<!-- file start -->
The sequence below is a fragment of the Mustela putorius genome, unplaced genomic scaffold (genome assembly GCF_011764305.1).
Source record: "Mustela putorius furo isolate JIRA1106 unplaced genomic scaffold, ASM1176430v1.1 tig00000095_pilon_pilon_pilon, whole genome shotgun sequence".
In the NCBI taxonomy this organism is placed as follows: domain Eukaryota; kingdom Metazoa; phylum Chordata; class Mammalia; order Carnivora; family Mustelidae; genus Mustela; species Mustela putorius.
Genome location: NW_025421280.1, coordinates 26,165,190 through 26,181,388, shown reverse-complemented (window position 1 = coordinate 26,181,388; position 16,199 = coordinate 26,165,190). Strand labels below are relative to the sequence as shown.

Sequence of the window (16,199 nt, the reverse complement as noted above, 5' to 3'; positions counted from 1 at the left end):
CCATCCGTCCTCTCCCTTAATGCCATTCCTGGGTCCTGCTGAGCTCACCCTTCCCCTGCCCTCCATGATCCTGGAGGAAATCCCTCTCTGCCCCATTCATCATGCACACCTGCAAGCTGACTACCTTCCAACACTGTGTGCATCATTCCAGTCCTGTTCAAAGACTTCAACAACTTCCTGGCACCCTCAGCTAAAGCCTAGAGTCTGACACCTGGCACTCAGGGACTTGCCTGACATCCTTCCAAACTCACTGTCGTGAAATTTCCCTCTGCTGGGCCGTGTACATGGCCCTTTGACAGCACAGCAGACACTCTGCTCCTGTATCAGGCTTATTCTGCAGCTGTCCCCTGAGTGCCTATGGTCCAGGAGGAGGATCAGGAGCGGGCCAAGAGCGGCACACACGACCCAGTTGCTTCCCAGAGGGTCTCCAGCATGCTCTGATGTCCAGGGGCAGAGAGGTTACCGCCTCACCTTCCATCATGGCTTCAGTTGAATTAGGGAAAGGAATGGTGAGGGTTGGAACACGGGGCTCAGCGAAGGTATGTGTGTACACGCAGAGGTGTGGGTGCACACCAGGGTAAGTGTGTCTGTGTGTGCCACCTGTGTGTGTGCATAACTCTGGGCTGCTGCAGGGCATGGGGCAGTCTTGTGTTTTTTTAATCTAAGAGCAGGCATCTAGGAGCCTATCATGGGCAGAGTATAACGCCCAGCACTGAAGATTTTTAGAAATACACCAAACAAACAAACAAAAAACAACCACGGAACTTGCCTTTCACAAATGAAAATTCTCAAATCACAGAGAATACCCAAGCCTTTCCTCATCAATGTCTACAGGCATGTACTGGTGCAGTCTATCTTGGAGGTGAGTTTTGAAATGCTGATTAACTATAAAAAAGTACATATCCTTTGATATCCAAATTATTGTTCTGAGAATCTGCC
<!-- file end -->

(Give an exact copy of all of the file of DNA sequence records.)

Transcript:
The sequence below is a fragment of the Mustela putorius genome, unplaced genomic scaffold (genome assembly GCF_011764305.1).
Source record: "Mustela putorius furo isolate JIRA1106 unplaced genomic scaffold, ASM1176430v1.1 tig00000095_pilon_pilon_pilon, whole genome shotgun sequence".
In the NCBI taxonomy this organism is placed as follows: domain Eukaryota; kingdom Metazoa; phylum Chordata; class Mammalia; order Carnivora; family Mustelidae; genus Mustela; species Mustela putorius.
Genome location: NW_025421280.1, coordinates 26,165,190 through 26,181,388, shown reverse-complemented (window position 1 = coordinate 26,181,388; position 16,199 = coordinate 26,165,190). Strand labels below are relative to the sequence as shown.

Sequence of the window (16,199 nt, the reverse complement as noted above, 5' to 3'; positions counted from 1 at the left end):
CCATCCGTCCTCTCCCTTAATGCCATTCCTGGGTCCTGCTGAGCTCACCCTTCCCCTGCCCTCCATGATCCTGGAGGAAATCCCTCTCTGCCCCATTCATCATGCACACCTGCAAGCTGACTACCTTCCAACACTGTGTGCATCATTCCAGTCCTGTTCAAAGACTTCAACAACTTCCTGGCACCCTCAGCTAAAGCCTAGAGTCTGACACCTGGCACTCAGGGACTTGCCTGACATCCTTCCAAACTCACTGTCGTGAAATTTCCCTCTGCTGGGCCGTGTACATGGCCCTTTGACAGCACAGCAGACACTCTGCTCCTGTATCAGGCTTATTCTGCAGCTGTCCCCTGAGTGCCTATGGTCCAGGAGGAGGATCAGGAGCGGGCCAAGAGCGGCACACACGACCCAGTTGCTTCCCAGAGGGTCTCCAGCATGCTCTGATGTCCAGGGGCAGAGAGGTTACCGCCTCACCTTCCATCATGGCTTCAGTTGAATTAGGGAAAGGAATGGTGAGGGTTGGAACACGGGGCTCAGCGAAGGTATGTGTGTACACGCAGAGGTGTGGGTGCACACCAGGGTAAGTGTGTCTGTGTGTGCCACCTGTGTGTGTGCATAACTCTGGGCTGCTGCAGGGCATGGGGCAGTCTTGTGTTTTTTTAATCTAAGAGCAGGCATCTAGGAGCCTATCATGGGCAGAGTATAACGCCCAGCACTGAAGATTTTTAGAAATACACCAAACAAACAAACAAAAAACAACCACGGAACTTGCCTTTCACAAATGAAAATTCTCAAATCACAGAGAATACCCAAGCCTTTCCTCATCAATGTCTACAGGCATGTACTGGTGCAGTCTATCTTGGAGGTGAGTTTTGAAATGCTGATTAACTATAAAAAAGTACATATCCTTTGATATCCAAATTATTGTTCTGAGAATCTGCC